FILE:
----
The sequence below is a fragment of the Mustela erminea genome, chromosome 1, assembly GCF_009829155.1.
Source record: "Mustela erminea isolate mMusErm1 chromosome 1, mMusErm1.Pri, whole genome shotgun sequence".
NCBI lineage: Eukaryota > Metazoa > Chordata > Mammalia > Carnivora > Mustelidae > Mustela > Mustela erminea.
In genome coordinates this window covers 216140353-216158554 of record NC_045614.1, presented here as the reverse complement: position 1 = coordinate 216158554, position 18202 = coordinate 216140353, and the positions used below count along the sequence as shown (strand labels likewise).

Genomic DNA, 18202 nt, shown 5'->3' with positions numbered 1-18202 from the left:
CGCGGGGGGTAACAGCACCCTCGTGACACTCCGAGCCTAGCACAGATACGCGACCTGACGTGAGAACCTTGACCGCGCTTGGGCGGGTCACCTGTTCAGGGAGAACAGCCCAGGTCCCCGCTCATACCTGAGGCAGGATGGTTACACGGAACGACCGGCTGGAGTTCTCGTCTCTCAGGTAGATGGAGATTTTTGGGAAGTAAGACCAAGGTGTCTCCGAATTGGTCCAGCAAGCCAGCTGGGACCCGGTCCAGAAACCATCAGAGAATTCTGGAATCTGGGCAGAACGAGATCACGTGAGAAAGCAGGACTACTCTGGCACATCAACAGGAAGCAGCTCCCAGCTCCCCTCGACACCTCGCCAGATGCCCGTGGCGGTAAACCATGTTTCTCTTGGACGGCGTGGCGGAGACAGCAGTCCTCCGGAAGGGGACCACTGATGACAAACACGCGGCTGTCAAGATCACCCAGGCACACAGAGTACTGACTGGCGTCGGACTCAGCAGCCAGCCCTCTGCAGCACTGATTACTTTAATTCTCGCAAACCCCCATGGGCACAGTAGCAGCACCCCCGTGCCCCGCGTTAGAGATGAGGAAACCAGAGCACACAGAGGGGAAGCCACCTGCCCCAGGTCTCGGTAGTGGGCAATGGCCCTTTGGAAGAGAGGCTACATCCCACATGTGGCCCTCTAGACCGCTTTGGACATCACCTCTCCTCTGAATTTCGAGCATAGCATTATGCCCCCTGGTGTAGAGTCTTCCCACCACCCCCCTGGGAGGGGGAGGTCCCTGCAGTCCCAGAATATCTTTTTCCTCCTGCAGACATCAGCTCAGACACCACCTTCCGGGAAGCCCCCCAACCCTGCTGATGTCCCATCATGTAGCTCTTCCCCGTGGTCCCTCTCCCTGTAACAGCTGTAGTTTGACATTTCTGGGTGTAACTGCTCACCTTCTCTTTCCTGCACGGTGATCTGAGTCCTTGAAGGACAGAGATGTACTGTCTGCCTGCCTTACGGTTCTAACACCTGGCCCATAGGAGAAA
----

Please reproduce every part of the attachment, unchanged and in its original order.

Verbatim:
The sequence below is a fragment of the Mustela erminea genome, chromosome 1, assembly GCF_009829155.1.
Source record: "Mustela erminea isolate mMusErm1 chromosome 1, mMusErm1.Pri, whole genome shotgun sequence".
NCBI lineage: Eukaryota > Metazoa > Chordata > Mammalia > Carnivora > Mustelidae > Mustela > Mustela erminea.
In genome coordinates this window covers 216140353-216158554 of record NC_045614.1, presented here as the reverse complement: position 1 = coordinate 216158554, position 18202 = coordinate 216140353, and the positions used below count along the sequence as shown (strand labels likewise).

Genomic DNA, 18202 nt, shown 5'->3' with positions numbered 1-18202 from the left:
CGCGGGGGGTAACAGCACCCTCGTGACACTCCGAGCCTAGCACAGATACGCGACCTGACGTGAGAACCTTGACCGCGCTTGGGCGGGTCACCTGTTCAGGGAGAACAGCCCAGGTCCCCGCTCATACCTGAGGCAGGATGGTTACACGGAACGACCGGCTGGAGTTCTCGTCTCTCAGGTAGATGGAGATTTTTGGGAAGTAAGACCAAGGTGTCTCCGAATTGGTCCAGCAAGCCAGCTGGGACCCGGTCCAGAAACCATCAGAGAATTCTGGAATCTGGGCAGAACGAGATCACGTGAGAAAGCAGGACTACTCTGGCACATCAACAGGAAGCAGCTCCCAGCTCCCCTCGACACCTCGCCAGATGCCCGTGGCGGTAAACCATGTTTCTCTTGGACGGCGTGGCGGAGACAGCAGTCCTCCGGAAGGGGACCACTGATGACAAACACGCGGCTGTCAAGATCACCCAGGCACACAGAGTACTGACTGGCGTCGGACTCAGCAGCCAGCCCTCTGCAGCACTGATTACTTTAATTCTCGCAAACCCCCATGGGCACAGTAGCAGCACCCCCGTGCCCCGCGTTAGAGATGAGGAAACCAGAGCACACAGAGGGGAAGCCACCTGCCCCAGGTCTCGGTAGTGGGCAATGGCCCTTTGGAAGAGAGGCTACATCCCACATGTGGCCCTCTAGACCGCTTTGGACATCACCTCTCCTCTGAATTTCGAGCATAGCATTATGCCCCCTGGTGTAGAGTCTTCCCACCACCCCCCTGGGAGGGGGAGGTCCCTGCAGTCCCAGAATATCTTTTTCCTCCTGCAGACATCAGCTCAGACACCACCTTCCGGGAAGCCCCCCAACCCTGCTGATGTCCCATCATGTAGCTCTTCCCCGTGGTCCCTCTCCCTGTAACAGCTGTAGTTTGACATTTCTGGGTGTAACTGCTCACCTTCTCTTTCCTGCACGGTGATCTGAGTCCTTGAAGGACAGAGATGTACTGTCTGCCTGCCTTACGGTTCTAACACCTGGCCCATAGGAGAAA